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RN I my looks unto the skies,
re with his arrows wounds mine eyes;
so I look upon the ground,
re then in every flower is found;
On a hill there grows a flower,
In that bower there is a chair,
It is Phillis fair and bright,
This is she, the wise, the rich,
Who would not this face admire ?
O fair eyes, yet let me see
Thou that art the shepherd's queen,
By thy comfort have been seen
DR. THOMAS LODGE
[Born, 1556. Died, 1625.]
of a family in Lincolnshire, and was edu- | several plays and other poetical works of considerable merit, and translated the works of Josephus into English.
at Oxford. He practised as a physician don, and is supposed to have fallen a marthe memorable plague of 1625. He wrote
FROM LODGE'S ROMANCE, CALLED EUPHUES'S GOLDEN LEGACY.
Search I the shade to flee my pain,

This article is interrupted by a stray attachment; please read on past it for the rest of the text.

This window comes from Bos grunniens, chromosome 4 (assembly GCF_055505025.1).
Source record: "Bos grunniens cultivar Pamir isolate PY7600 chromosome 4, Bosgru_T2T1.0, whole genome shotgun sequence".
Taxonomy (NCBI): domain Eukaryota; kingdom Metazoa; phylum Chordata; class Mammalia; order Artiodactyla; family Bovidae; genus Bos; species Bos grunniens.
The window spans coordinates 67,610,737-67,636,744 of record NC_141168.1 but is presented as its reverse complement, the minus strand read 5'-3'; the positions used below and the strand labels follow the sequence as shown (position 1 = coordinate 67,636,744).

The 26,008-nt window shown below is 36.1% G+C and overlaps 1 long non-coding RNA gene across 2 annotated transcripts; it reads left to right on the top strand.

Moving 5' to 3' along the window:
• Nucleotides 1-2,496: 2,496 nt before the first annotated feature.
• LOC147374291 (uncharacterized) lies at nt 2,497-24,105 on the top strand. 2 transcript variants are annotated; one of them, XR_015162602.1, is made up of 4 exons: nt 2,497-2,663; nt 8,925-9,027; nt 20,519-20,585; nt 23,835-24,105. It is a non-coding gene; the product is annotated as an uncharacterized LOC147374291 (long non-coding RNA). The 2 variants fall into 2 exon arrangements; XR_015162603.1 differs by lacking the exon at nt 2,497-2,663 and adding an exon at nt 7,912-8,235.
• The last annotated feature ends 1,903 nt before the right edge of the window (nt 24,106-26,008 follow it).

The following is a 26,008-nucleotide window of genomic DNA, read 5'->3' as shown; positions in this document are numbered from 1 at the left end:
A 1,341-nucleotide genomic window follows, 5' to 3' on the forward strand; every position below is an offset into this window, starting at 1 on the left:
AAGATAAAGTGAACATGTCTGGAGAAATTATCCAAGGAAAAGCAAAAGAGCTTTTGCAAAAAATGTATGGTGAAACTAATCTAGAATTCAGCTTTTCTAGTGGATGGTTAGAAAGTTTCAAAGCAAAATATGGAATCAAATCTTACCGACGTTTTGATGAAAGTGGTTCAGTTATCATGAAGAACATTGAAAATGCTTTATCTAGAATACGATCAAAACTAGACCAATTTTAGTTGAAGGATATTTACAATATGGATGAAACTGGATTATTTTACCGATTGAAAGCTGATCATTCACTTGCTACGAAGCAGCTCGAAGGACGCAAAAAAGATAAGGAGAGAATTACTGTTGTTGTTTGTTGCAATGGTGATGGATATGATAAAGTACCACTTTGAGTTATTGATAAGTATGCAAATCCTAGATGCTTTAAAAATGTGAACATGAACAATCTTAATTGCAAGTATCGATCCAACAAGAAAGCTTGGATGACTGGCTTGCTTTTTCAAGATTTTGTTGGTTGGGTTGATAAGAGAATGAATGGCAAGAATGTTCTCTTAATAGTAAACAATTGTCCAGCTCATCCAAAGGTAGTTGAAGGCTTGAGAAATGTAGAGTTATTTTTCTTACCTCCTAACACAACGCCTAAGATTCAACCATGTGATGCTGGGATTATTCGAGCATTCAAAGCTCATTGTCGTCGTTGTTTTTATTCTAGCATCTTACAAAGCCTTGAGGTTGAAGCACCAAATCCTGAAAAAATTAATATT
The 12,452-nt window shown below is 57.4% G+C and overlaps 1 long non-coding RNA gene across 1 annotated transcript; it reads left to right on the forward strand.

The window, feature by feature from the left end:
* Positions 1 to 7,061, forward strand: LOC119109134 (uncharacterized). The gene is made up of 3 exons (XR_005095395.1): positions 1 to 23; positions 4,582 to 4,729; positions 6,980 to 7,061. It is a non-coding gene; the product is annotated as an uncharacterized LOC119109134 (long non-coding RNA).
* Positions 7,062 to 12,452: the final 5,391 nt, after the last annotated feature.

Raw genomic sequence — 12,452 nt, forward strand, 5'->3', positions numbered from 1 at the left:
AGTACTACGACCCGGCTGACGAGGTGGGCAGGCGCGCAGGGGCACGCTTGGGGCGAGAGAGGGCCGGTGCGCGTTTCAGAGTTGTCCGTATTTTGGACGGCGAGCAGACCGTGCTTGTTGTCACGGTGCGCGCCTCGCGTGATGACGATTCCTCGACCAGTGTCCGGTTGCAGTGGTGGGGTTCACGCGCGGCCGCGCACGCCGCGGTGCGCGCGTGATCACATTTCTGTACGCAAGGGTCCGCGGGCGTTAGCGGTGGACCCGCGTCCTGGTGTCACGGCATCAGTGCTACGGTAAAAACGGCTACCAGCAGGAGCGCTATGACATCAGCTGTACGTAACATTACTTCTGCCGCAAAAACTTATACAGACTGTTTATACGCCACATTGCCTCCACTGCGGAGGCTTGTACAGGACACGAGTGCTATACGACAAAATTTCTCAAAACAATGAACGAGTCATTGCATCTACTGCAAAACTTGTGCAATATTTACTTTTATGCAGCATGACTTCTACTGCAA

Many verses to the same effect might be quoted, but this tradition, so derogatory to Beaumont's genius, is contradicted by other testimonies of rather an earlier date, and coming from writers who must have known the great dramatists themselves much better than Cartwright. Ben Jonson speaks of Beaumont's originality with the emphasis peculiar to the expression of all his opinions; and Earle, the intimate friend of Beaumont, ascribed to him, while Fletcher was still alive, the exclusive claim to those three distinguished plays, the Maid's Tragedy, Philaster, and King and No King; a statement which Fletcher's friends were I likely to have contradicted, if it had been untrue. If Beaumont had the sole or chief merit of those pieces, he could not have been what Cartwright would have us believe, the mere pruner of Fletcher's luxuriancies, an assessor, who made him write again and more dully. Indeed, with reve